British Government Puts Brakes on UK's First New Nuclear Power Plant in 20 Years
Recent tumult in British politics hasn't helped the troubled Hinkley Point C project, with the government now calling for a review.
The site of Hinkley Point. Image: jgolby/Shutterstock
After years of tussling, French energy company EDF this week finally agreed to fund and build Britain's next nuclear power plant—but rather than sign the contracts, the British government has further delayed the process by ordering a review of the project.
If built, Hinkley Point C in Somerset would be the first new nuclear plant in the UK since 1995, but the £18 billion ($24 billion) project has been delayed by debate around its high costs and a series of high-profile resignations—the latest from EDF board member Gerard Magnin, who warned yesterday that Hinkley could drag EDF into a financial "abyss" as he stepped down before a board vote on the project.
Despite Magnin's protest resignation, the EDF board voted in favour of the project on Thursday, and leaders of the company were expected to spend Friday in Somerset exchanging contracts with the British government. Instead, business secretary Greg Clark announced a surprise review would postpone the government's decision until early autumn, and now, as the BBC reports, EDF staff will spend the day taking down the party tents at Hinkley Point rather than welcoming VIP guests.
"In [David] Cameron and [George] Osborne, the French government had willing partners who they felt they could count on... Both are now not there"
"The UK needs a reliable and secure energy supply and the government believes that nuclear energy is an important part of the mix," said Clark. "The government will now consider carefully all the component parts of this project and make its decision in the early autumn."
Why the delay? A myriad of concerns have plagued the project, but the biggest is cost. Magnin called the project "very risky," and warned EDF could end up like Areva, the reactor builder that the company rescued from bankruptcy earlier this year. "Let's hope that Hinkley Point will not drag EDF into the same abyss as Areva," he said. Alongside Magnin and CFO Thomas Piquemal, who stepped down in March, local unions also believe the project could bankrupt EDF, which is 85 percent owned by the French government.
But this latest delay is likely down to the recent changes in the UK government. This project was backed by former chancellor George Osborne—who's now warming the back benches. New chancellor Philip Hammond said two weeks ago that "We have to make sure the project goes ahead," but as noted by Tony Roulstone, a professor setting up the University of Cambridge's new MPhil in nuclear energy, the change in government may have consequences.
"In [David] Cameron and Osborne, the French government had willing partners who they felt they could count on," he said, speaking to me before the government's announcement. "Both are now not there, and although initially the chancellor said it's very important, [the French] are worried because the cabinet is made up of all sorts of fierce people and they may have different views."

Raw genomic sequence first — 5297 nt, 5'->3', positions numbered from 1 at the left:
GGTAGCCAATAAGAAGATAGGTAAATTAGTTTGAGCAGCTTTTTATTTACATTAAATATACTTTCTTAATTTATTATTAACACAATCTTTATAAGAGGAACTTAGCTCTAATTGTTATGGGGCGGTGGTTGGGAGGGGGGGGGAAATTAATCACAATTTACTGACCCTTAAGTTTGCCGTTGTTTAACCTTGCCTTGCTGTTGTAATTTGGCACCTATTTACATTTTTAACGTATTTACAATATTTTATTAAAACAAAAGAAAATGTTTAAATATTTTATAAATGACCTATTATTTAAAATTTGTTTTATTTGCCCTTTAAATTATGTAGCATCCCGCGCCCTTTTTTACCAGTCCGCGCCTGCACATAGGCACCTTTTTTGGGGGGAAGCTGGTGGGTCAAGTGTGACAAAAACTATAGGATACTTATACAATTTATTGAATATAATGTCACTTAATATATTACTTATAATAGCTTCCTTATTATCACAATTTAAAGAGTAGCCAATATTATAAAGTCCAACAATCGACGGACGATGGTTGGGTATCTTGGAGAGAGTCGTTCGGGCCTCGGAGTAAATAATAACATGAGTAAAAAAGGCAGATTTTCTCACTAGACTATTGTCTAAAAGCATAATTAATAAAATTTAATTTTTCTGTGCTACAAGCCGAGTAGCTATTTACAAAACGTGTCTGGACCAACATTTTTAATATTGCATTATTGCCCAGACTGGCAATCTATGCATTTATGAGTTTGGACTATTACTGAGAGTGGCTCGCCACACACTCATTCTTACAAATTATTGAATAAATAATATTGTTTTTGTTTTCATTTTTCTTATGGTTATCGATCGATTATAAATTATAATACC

"They'd prefer to deal with the problems they've got and carry on"
Further delays could come if a UK general election is called, and such wariness could already be causing serious knock-on troubles for Hinkley. "The build will need to demonstrate high levels of professionalism as there will be enormous levels of scrutiny," Martin Freer, head of physics at the University of Birmingham, told me. "It will need the government to remain committed to nuclear energy for the long term, irrespective of the party in power. A change in direction of government policy midway through the project would signal the death of not only this project, but investment from international sources in major UK infrastructure projects. This would return the UK to the point that such projects would need to be funded entirely from the public purse with the associated tax burden."
Plus, delays or cancellation will be problematic for EDF's purchase of Areva, as it will leave the nuclear reactor builder with nothing to do. "They'd prefer to deal with the problems they've got and carry on," said Roulstone. "They need some projects. You can't have an organisation on your books like Areva and have nothing for them to do."
Closer to home, if Hinkley Point C isn't built, or is significantly delayed, it could leave the UK short on power. The new station will provide seven percent of British power when it comes online, which is hoped to be in 2025, just as older nuclear plants are decommissioned and coal plants are shut down under government environmental plans.
But if it is built, UK citizens will all be paying a premium to get power from Hinkley, as the government promised the French and Chinese funders a minimum price per kilowatt hour of electricity of £92.50 ($122), more than double current prices (this week, the index price fluctuated between £41 and £48, according to energybrokers.co.uk).
Alongside financial concerns, Hinkley Point uses a similar design to another EDF project in Flamanville, France, which has been delayed by its massive scale and safety issues with its steel. Such issues should be dealt with before Hinkley's construction starts, but it highlights the complications of building the European Pressurised Reactor (EPR) style of nuclear plant that EDF favours. Plus, environmentalists dispute whether nuclear is the right choice.
John Sauven, executive director of Greenpeace, told the Guardian we should be investing in renewables like offshore wind, which would be cheaper than Hinkley—though academics at the University of Bristol said it could make a "significant contribution to the fight against climate change" by allowing the closure of coal stations.
With so much disagreement, it's no wonder Hinkley Point C continues to be delayed.